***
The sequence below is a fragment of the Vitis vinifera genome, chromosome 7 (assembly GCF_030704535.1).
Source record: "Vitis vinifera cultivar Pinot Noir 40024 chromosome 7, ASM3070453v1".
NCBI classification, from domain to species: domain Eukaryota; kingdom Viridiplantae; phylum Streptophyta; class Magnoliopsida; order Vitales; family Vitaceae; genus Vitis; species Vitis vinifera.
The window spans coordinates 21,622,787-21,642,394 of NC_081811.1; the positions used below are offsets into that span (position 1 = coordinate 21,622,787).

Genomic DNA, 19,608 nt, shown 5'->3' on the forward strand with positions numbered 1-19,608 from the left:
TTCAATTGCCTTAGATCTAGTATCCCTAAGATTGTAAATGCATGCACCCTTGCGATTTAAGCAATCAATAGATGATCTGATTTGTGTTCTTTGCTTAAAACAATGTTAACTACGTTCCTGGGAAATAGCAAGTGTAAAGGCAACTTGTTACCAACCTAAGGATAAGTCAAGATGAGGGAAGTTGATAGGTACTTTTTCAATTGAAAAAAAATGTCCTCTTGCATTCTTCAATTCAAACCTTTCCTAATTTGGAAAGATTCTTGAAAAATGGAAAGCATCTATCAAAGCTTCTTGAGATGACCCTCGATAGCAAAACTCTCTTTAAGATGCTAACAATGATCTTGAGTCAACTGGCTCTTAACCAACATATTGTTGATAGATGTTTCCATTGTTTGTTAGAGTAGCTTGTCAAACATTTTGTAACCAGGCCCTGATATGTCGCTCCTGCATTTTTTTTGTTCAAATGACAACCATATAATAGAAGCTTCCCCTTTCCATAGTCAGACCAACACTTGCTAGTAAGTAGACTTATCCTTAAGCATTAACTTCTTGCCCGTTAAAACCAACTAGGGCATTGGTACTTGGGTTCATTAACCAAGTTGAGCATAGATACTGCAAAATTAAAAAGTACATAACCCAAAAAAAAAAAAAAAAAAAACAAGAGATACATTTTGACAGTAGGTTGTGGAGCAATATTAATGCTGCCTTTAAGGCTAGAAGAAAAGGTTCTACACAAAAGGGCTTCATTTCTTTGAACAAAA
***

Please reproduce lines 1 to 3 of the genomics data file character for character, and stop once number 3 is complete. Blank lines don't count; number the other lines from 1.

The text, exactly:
The sequence below is a fragment of the Vitis vinifera genome, chromosome 7 (assembly GCF_030704535.1).
Source record: "Vitis vinifera cultivar Pinot Noir 40024 chromosome 7, ASM3070453v1".
NCBI classification, from domain to species: domain Eukaryota; kingdom Viridiplantae; phylum Streptophyta; class Magnoliopsida; order Vitales; family Vitaceae; genus Vitis; species Vitis vinifera.